Janis Joplin – Kozmic blues -live 1970

Janis Lyn Joplin (January 19, 1943 – October 4, 1970) was an American singer-songwriter who first rose to fame in the late 1960s as the lead singer of the psychedelic-acid rock band Big Brother and the Holding Company, and later as a solo artist with her own backing groups, The Kozmic Blues Band and The Full Tilt Boogie Band. Her first ever large scale public performance was at the Monterey Pop Festival; this led her to becoming very popular and one of the major attractions at the Woodstock festival and the Festival Express train tour. Joplin charted five singles; other popular songs include: “Down on Me”; “Summertime”; “Piece of My Heart”; “Ball ‘n’ Chain”; “Maybe”; “To Love Somebody”; “Kozmic Blues”; “Work Me, Lord”; “Cry Baby”; “Mercedes Benz”; and her only number one hit, “Me and Bobby McGee”.

Joplin was well known for her performing ability and was a multi instrumentalist. Her fans referred to her stage presence as “electric”; at the height of her career, she was known as “The Queen of Psychedelic Soul”. Known as “Pearl” among her friends, she was also a painter, dancer and music arranger. Rolling Stone ranked Joplin number 46 on its list of the 100 Greatest Artists of All Time in 2004, and number 28 on its 2008 list of 100 Greatest Singers of All Time. She was inducted into the Rock and Roll Hall of Fame in 1995….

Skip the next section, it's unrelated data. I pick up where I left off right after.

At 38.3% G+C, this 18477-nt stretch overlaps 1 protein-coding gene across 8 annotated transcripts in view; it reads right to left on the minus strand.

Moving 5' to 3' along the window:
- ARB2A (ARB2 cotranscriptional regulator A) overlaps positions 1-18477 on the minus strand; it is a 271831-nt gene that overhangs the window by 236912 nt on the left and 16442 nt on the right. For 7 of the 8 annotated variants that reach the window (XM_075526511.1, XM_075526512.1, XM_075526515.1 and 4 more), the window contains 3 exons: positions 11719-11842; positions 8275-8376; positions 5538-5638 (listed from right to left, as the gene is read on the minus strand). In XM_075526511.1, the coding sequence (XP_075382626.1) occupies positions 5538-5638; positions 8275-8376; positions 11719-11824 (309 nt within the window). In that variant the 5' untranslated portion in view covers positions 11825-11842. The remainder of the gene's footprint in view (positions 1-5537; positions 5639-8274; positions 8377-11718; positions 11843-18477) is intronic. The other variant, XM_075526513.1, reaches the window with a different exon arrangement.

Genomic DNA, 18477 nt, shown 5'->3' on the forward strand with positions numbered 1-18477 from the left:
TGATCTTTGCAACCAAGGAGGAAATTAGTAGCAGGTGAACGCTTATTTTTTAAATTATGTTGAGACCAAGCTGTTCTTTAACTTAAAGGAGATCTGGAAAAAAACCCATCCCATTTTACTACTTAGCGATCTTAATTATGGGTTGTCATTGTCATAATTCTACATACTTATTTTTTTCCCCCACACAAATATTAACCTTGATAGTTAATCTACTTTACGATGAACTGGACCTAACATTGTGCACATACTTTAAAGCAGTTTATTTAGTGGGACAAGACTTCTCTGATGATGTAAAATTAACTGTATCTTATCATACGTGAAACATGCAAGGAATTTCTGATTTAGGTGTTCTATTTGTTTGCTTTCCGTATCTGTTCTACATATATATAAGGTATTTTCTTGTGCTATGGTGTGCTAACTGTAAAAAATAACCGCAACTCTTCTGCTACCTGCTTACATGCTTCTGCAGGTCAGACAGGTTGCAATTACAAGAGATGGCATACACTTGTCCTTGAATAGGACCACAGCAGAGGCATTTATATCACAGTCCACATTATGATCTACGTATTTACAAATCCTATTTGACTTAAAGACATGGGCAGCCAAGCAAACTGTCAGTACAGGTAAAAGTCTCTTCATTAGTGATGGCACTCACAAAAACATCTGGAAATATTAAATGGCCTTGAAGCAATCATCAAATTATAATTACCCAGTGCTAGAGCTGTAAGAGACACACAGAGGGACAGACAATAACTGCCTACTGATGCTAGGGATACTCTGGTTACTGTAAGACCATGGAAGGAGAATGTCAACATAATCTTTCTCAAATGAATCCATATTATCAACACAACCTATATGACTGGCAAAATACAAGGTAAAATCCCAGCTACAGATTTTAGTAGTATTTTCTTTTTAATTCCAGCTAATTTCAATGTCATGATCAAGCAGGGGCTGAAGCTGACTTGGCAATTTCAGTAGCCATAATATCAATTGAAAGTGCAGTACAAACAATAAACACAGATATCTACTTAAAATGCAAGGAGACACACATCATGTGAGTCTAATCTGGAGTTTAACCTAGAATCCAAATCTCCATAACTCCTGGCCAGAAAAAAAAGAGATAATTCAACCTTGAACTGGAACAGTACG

Janis Joplin was born in Port Arthur, Texas, on January 19, 1943,[2] to Dorothy Bonita East (February 15, 1913 – December 13, 1998), a registrar at a business college, and her husband, Seth Ward Joplin (April 19, 1910 – May 10, 1987), an engineer at Texaco. She had two younger siblings, Michael and Laura. The family attended the Church of Christ. The Joplins felt that Janis always needed more attention than their other children, with her mother stating, “She was unhappy and unsatisfied without [receiving a lot of attention]. The normal rapport wasn’t adequate.” As a teenager, she befriended a group of outcasts, one of whom had albums by blues artists Bessie Smith, Ma Rainey and Lead Belly, whom Joplin later credited with influencing her decision to become a singer. She began singing in the local choir and expanded her listening to blues singers such as Odetta, Billie Holiday and Big Mama Thornton.

Lifted from Wikipedia